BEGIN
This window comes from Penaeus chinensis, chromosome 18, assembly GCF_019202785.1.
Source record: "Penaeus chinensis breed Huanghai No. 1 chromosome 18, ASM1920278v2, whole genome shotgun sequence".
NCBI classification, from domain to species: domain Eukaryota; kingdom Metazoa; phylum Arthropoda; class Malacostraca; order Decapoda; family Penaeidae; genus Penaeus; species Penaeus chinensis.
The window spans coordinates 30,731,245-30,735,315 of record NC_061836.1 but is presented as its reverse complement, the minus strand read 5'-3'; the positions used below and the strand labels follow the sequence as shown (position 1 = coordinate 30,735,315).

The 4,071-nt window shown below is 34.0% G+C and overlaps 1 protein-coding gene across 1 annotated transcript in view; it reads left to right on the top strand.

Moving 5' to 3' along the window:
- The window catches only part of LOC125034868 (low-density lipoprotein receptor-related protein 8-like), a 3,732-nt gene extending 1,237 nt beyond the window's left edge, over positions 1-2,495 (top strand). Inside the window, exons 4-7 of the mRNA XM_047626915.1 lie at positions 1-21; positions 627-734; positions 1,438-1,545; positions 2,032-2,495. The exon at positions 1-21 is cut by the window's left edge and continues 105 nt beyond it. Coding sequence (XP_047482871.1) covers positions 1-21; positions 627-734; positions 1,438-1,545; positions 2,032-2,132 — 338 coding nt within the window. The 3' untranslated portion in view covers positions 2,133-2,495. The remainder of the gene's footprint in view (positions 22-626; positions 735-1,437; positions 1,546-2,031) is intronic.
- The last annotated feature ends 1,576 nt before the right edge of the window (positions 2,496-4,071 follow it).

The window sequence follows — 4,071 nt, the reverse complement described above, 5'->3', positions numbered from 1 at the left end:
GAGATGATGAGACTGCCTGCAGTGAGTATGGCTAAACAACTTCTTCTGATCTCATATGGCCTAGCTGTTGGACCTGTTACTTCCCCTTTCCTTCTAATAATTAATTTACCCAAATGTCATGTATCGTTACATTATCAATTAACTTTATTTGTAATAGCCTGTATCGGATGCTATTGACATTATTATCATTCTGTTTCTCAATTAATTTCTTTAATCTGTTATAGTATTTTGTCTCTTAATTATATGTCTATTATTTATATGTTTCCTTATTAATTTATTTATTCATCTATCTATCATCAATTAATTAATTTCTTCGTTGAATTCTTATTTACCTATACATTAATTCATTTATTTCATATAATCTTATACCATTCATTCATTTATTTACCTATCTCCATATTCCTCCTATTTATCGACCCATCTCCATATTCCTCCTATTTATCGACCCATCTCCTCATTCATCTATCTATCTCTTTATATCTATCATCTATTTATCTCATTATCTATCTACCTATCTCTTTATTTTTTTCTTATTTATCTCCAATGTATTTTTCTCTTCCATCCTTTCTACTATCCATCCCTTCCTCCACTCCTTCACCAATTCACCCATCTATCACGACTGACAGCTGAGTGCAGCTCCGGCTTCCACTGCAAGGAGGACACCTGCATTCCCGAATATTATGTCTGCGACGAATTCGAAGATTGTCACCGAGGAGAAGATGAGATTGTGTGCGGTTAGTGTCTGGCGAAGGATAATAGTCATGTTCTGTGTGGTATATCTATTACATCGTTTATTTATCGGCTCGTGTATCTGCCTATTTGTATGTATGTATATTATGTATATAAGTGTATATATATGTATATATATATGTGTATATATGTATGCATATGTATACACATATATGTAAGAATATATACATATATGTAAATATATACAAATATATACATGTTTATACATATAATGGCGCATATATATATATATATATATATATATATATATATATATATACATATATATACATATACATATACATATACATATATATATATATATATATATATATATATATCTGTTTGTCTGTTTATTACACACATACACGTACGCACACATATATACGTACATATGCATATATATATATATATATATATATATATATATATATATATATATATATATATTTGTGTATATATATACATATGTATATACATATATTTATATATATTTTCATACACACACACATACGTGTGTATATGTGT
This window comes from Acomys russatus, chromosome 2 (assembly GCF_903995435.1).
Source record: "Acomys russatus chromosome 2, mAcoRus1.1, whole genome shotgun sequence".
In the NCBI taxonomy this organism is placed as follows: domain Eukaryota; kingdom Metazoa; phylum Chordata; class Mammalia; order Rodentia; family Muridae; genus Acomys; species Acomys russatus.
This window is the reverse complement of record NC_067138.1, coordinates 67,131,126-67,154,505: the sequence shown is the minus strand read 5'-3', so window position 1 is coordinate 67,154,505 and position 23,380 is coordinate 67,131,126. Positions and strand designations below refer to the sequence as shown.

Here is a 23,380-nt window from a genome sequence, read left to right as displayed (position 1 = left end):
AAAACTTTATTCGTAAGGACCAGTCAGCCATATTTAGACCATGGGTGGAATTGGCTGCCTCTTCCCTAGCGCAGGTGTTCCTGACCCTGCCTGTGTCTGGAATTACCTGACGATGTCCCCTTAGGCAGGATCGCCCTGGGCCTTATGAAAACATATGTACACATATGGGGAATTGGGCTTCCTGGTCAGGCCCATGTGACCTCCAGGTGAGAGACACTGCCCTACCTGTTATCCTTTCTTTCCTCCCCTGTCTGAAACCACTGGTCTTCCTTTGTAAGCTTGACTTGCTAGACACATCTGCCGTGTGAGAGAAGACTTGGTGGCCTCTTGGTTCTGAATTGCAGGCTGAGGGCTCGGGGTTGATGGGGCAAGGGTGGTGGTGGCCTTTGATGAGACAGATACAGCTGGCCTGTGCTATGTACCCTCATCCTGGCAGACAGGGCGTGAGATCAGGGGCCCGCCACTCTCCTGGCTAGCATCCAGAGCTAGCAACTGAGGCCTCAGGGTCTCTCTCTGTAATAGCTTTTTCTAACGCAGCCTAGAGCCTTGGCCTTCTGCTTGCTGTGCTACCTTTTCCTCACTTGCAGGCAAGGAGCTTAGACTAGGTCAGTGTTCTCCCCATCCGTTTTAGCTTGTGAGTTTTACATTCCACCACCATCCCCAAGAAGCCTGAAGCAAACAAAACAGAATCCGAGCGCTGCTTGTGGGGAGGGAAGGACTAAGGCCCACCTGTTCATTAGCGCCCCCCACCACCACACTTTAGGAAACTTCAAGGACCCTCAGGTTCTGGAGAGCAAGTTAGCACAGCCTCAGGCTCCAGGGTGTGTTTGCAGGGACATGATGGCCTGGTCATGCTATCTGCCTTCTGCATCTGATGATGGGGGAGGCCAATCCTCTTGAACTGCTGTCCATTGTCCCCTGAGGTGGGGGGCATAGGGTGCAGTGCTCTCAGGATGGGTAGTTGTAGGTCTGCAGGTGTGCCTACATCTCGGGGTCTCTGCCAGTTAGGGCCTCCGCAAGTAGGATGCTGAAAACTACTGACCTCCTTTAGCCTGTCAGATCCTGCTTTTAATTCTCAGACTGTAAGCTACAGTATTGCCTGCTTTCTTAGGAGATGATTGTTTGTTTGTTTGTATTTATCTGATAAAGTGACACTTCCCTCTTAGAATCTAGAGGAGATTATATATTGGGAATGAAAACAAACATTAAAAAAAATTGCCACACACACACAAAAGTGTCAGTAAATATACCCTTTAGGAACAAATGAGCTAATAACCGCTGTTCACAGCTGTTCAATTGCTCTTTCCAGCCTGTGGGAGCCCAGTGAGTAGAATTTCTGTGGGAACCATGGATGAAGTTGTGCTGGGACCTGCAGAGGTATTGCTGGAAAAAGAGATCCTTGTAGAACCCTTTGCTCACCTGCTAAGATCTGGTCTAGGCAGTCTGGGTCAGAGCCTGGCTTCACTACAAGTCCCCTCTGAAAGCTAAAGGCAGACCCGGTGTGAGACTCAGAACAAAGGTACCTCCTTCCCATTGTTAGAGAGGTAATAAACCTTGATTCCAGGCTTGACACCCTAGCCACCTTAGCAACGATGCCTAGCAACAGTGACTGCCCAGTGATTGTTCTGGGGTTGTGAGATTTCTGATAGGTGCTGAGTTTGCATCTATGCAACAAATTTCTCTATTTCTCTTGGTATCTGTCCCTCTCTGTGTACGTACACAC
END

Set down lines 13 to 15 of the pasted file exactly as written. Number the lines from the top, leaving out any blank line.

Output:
In the NCBI taxonomy this organism is placed as follows: domain Eukaryota; kingdom Metazoa; phylum Chordata; class Mammalia; order Rodentia; family Muridae; genus Acomys; species Acomys russatus.
This window is the reverse complement of record NC_067138.1, coordinates 67,131,126-67,154,505: the sequence shown is the minus strand read 5'-3', so window position 1 is coordinate 67,154,505 and position 23,380 is coordinate 67,131,126. Positions and strand designations below refer to the sequence as shown.

Here is a 23,380-nt window from a genome sequence, read left to right as displayed (position 1 = left end):